TikTok – a popular online video sharing social networking service – has removed over 12.68 million videos uploaded from Pakistan for violating community guidelines in Q4 2022.
This has been revealed in TikTok’s latest community guidelines enforcement report for Q4 2022.
The online short video service has released its latest community guidelines enforcement report for Q4 2022 (October-December 2022), “building on its commitment to a multi-pronged approach to stop misinformation on the platform”.
“The report reflects the platform’s ongoing commitment to earning trust by being accountable while working to be safe and welcoming,” it added.
In the fourth quarter of 2022, the total number of videos removed globally was more than 85.68 million.
This figure represents about 0.6% of all videos uploaded to TikTok.
Around 46.83 million videos were removed by automation, while 5.47 million were restored, as per the report.
Pakistan saw the removal of 12,628,267 videos for violating community guidelines in Q4 2022.
Pakistan has the second-largest highest volume of videos removed in the world.
In the first place is the US, where 13 million videos were taken down in Q4 2022.
TikTok had removed 14 million videos from Pakistan in the previous quarter, again the second highest around the globe.
In addition to removing accounts for violating community guidelines in Q4 2022, the platform also took down those determined to be spam, along with the content they had posted.
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The report stated that TikTok also took proactive measures to prevent spam accounts from being created through automated means.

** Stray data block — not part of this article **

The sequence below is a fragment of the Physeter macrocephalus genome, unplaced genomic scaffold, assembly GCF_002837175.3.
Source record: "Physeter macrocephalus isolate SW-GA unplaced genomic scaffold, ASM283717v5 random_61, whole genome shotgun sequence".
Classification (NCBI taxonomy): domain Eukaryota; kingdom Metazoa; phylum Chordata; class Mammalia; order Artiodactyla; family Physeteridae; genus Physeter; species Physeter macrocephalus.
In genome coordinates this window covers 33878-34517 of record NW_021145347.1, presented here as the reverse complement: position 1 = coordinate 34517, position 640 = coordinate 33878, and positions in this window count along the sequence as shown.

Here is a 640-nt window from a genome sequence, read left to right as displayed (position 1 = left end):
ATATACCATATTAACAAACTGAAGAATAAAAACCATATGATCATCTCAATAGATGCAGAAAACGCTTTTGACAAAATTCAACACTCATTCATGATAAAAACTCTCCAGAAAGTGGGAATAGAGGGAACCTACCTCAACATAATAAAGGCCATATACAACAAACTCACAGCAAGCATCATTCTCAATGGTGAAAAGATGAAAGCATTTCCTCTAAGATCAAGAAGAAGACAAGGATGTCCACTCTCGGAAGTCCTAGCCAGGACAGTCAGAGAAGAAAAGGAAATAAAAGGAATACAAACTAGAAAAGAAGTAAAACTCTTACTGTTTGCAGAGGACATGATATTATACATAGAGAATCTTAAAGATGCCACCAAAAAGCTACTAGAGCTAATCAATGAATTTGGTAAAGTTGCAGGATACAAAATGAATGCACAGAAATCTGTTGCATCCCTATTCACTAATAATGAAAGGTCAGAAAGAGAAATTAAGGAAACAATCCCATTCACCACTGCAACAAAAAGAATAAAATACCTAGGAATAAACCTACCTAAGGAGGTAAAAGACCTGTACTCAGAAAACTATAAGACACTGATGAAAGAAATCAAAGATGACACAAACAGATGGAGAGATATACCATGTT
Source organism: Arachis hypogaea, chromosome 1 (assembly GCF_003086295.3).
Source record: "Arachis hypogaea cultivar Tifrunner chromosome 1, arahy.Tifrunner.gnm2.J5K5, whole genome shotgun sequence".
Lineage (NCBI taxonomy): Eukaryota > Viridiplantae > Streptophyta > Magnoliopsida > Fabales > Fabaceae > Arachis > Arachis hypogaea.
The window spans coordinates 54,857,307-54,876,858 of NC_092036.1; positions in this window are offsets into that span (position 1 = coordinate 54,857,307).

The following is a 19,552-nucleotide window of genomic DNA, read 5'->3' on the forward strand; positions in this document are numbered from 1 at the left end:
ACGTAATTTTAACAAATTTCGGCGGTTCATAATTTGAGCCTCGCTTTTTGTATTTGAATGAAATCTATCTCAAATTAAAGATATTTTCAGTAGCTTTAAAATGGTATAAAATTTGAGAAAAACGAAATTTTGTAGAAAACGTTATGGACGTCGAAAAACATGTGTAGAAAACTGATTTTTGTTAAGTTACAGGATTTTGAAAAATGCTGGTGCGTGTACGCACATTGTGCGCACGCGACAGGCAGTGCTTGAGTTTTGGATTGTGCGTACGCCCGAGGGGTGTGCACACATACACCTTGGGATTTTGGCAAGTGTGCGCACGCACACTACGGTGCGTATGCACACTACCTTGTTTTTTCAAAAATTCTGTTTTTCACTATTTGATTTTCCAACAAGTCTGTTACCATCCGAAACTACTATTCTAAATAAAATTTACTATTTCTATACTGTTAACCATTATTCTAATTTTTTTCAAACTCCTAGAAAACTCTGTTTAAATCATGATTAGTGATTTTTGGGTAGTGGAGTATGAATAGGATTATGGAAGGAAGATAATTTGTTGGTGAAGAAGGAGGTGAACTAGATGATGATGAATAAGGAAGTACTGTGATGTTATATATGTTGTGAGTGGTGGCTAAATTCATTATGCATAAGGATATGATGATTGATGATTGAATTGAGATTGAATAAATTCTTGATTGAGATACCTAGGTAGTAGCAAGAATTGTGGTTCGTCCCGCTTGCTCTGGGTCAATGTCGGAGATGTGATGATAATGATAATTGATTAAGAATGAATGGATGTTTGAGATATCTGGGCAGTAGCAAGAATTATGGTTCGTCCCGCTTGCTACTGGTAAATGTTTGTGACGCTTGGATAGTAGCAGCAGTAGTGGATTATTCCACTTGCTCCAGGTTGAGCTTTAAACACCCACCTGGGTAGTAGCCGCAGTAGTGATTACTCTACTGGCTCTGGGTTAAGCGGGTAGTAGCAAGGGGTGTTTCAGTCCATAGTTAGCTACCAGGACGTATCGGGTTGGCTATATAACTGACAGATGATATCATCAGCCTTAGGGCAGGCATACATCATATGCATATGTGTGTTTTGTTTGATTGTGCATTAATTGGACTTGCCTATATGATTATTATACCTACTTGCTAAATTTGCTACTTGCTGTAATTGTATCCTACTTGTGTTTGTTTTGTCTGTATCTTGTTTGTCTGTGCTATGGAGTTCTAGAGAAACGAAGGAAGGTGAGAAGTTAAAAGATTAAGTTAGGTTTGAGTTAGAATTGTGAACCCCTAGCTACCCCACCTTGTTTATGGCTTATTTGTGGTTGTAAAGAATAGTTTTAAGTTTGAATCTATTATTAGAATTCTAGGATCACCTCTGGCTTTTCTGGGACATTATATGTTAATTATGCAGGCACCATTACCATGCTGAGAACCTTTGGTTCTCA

In Q4, 89.7% of the violative videos from Pakistan were removed before anyone could view them and 95.5% of such content was removed within a day.
The proactive removal rate in Q4 2022 was 98.8%, as per the report.
Additionally, 17,877,316 accounts that were suspected to be of users under the age of 13 were removed globally in Q4.
A total of 54,453,610 fake accounts were also removed during the fourth quarter.
Of the policy violations behind the videos that were taken down, minor safety accounted for 33.3% of them, followed by 27.4% for illegal activities and regulated good, 12.8% for adult nudity and sexual activities, 8% for violent and graphic content, 6.1% for harassment and bullying, 5% for dangerous acts and challenges. 2.8% for suicide, self-harm and disordered eating, 2.3% for hateful behaviour, 1.4% for violent extremism, and 0.9% for integrity and authenticity.
The report stated that TikTok’s community guidelines were designed to foster an experience that prioritised safety, inclusion, and authenticity.
“TikTok’s policies apply to everyone and all content, and it strives to be consistent and equitable in its enforcement,” it continued.
The report added that TikTok used a combination of innovative technology and people to identify, review, and take action regarding content that violated the platform’s policies.